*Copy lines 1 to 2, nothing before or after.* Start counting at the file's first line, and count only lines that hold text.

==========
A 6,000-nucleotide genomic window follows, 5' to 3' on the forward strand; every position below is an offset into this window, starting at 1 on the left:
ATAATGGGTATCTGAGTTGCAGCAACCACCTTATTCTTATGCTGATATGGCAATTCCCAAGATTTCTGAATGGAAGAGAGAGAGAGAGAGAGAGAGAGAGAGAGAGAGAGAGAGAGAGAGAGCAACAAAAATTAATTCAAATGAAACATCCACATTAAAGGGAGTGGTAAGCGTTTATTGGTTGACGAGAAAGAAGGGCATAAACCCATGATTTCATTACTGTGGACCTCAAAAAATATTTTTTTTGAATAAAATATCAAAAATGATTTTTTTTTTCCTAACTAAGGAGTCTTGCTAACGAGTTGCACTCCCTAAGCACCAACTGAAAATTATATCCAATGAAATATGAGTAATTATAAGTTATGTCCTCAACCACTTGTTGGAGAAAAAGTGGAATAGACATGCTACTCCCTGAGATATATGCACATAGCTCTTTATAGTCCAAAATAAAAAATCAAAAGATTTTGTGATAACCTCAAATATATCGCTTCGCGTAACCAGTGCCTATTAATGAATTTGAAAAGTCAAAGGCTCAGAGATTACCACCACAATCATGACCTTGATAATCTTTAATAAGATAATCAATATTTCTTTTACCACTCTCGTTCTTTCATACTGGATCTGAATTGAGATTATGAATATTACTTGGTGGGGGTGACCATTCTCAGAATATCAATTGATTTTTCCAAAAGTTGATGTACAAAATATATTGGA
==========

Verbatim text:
A 6,000-nucleotide genomic window follows, 5' to 3' on the forward strand; every position below is an offset into this window, starting at 1 on the left:
ATAATGGGTATCTGAGTTGCAGCAACCACCTTATTCTTATGCTGATATGGCAATTCCCAAGATTTCTGAATGGAAGAGAGAGAGAGAGAGAGAGAGAGAGAGAGAGAGAGAGAGAGAGAGAGCAACAAAAATTAATTCAAATGAAACATCCACATTAAAGGGAGTGGTAAGCGTTTATTGGTTGACGAGAAAGAAGGGCATAAACCCATGATTTCATTACTGTGGACCTCAAAAAATATTTTTTTTGAATAAAATATCAAAAATGATTTTTTTTTTCCTAACTAAGGAGTCTTGCTAACGAGTTGCACTCCCTAAGCACCAACTGAAAATTATATCCAATGAAATATGAGTAATTATAAGTTATGTCCTCAACCACTTGTTGGAGAAAAAGTGGAATAGACATGCTACTCCCTGAGATATATGCACATAGCTCTTTATAGTCCAAAATAAAAAATCAAAAGATTTTGTGATAACCTCAAATATATCGCTTCGCGTAACCAGTGCCTATTAATGAATTTGAAAAGTCAAAGGCTCAGAGATTACCACCACAATCATGACCTTGATAATCTTTAATAAGATAATCAATATTTCTTTTACCACTCTCGTTCTTTCATACTGGATCTGAATTGAGATTATGAATATTACTTGGTGGGGGTGACCATTCTCAGAATATCAATTGATTTTTCCAAAAGTTGATGTACAAAATATATTGGA